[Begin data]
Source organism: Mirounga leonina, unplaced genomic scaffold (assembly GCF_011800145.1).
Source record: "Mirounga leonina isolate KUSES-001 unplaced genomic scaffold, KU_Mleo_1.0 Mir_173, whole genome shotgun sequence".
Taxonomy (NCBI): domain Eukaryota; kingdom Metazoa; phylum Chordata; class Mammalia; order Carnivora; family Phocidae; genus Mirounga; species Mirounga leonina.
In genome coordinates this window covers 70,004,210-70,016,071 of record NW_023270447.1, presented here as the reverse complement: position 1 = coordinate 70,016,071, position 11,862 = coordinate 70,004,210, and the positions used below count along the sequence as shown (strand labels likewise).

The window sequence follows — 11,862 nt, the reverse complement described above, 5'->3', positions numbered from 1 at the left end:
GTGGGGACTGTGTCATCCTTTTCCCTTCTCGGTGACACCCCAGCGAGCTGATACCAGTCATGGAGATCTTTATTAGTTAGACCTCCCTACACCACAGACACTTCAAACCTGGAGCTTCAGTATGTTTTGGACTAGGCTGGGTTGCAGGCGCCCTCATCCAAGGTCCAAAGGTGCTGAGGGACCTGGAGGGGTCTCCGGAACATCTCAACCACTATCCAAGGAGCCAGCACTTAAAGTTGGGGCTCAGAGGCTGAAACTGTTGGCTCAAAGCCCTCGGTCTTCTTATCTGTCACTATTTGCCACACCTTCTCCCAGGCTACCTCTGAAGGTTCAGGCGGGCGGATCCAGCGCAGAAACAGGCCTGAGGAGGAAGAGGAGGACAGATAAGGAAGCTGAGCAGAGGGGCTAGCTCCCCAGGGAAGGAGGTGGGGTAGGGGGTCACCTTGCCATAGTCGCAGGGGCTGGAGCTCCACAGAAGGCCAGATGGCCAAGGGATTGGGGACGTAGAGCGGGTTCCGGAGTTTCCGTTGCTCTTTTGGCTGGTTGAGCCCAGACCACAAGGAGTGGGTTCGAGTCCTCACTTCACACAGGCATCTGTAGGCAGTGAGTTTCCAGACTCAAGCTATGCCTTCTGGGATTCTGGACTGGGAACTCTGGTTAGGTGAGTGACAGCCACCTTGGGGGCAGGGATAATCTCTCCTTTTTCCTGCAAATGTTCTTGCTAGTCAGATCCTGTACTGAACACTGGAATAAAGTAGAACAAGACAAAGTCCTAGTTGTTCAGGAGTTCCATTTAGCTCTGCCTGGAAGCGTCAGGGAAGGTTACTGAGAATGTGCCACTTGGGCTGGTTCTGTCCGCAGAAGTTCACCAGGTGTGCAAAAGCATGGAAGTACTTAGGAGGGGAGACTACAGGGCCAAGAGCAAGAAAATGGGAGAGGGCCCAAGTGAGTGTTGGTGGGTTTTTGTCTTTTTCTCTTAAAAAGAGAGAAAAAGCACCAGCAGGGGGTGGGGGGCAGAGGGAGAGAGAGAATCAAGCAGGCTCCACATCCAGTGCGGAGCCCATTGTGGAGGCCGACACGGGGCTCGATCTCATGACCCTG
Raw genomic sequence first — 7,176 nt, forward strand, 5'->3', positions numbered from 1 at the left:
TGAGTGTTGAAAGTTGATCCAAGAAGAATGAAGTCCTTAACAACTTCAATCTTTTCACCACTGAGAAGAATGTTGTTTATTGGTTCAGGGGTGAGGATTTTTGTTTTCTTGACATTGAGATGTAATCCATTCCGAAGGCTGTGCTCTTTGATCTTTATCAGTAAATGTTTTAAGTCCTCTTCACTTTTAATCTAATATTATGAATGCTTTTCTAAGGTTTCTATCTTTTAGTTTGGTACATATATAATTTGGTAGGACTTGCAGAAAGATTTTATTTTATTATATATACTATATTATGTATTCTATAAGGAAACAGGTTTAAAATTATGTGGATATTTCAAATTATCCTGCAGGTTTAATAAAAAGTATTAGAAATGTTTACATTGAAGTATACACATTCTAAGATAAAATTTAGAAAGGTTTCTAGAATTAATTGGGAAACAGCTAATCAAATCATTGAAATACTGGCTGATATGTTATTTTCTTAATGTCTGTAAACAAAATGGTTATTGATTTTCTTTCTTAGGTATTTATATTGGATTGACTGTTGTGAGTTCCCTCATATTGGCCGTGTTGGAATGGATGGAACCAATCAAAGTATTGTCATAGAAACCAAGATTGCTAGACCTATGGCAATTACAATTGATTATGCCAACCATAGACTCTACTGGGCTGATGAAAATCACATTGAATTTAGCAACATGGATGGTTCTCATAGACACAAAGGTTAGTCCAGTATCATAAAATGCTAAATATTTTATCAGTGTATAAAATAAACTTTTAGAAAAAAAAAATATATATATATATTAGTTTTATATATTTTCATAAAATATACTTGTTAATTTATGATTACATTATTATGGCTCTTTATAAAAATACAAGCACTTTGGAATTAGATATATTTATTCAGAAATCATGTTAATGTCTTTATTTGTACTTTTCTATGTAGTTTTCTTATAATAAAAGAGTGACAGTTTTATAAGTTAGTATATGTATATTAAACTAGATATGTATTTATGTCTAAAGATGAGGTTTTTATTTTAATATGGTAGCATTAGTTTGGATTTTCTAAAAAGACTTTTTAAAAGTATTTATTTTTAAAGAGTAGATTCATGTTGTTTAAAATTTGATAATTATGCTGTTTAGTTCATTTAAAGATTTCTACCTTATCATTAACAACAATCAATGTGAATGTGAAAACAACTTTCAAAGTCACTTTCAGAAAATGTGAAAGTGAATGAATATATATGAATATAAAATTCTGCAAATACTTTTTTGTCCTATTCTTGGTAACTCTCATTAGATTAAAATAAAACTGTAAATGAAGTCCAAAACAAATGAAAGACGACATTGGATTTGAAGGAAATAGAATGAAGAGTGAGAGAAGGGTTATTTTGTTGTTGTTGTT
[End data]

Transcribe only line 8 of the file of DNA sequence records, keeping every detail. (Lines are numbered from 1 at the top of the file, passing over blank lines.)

TGAGTGTTGAAAGTTGATCCAAGAAGAATGAAGTCCTTAACAACTTCAATCTTTTCACCACTGAGAAGAATGTTGTTTATTGGTTCAGGGGTGAGGATTTTTGTTTTCTTGACATTGAGATGTAATCCATTCCGAAGGCTGTGCTCTTTGATCTTTATCAGTAAATGTTTTAAGTCCTCTTCACTTTTAATCTAATATTATGAATGCTTTTCTAAGGTTTCTATCTTTTAGTTTGGTACATATATAATTTGGTAGGACTTGCAGAAAGATTTTATTTTATTATATATACTATATTATGTATTCTATAAGGAAACAGGTTTAAAATTATGTGGATATTTCAAATTATCCTGCAGGTTTAATAAAAAGTATTAGAAATGTTTACATTGAAGTATACACATTCTAAGATAAAATTTAGAAAGGTTTCTAGAATTAATTGGGAAACAGCTAATCAAATCATTGAAATACTGGCTGATATGTTATTTTCTTAATGTCTGTAAACAAAATGGTTATTGATTTTCTTTCTTAGGTATTTATATTGGATTGACTGTTGTGAGTTCCCTCATATTGGCCGTGTTGGAATGGATGGAACCAATCAAAGTATTGTCATAGAAACCAAGATTGCTAGACCTATGGCAATTACAATTGATTATGCCAACCATAGACTCTACTGGGCTGATGAAAATCACATTGAATTTAGCAACATGGATGGTTCTCATAGACACAAAGGTTAGTCCAGTATCATAAAATGCTAAATATTTTATCAGTGTATAAAATAAACTTTTAGAAAAAAAAAATATATATATATATTAGTTTTATATATTTTCATAAAATATACTTGTTAATTTATGATTACATTATTATGGCTCTTTATAAAAATACAAGCACTTTGGAATTAGATATATTTATTCAGAAATCATGTTAATGTCTTTATTTGTACTTTTCTATGTAGTTTTCTTATAATAAAAGAGTGACAGTTTTATAAGTTAGTATATGTATATTAAACTAGATATGTATTTATGTCTAAAGATGAGGTTTTTATTTTAATATGGTAGCATTAGTTTGGATTTTCTAAAAAGACTTTTTAAAAGTATTTATTTTTAAAGAGTAGATTCATGTTGTTTAAAATTTGATAATTATGCTGTTTAGTTCATTTAAAGATTTCTACCTTATCATTAACAACAATCAATGTGAATGTGAAAACAACTTTCAAAGTCACTTTCAGAAAATGTGAAAGTGAATGAATATATATGAATATAAAATTCTGCAAATACTTTTTTGTCCTATTCTTGGTAACTCTCATTAGATTAAAATAAAACTGTAAATGAAGTCCAAAACAAATGAAAGACGACATTGGATTTGAAGGAAATAGAATGAAGAGTGAGAGAAGGGTTATTTTGTTGTTGTTGTT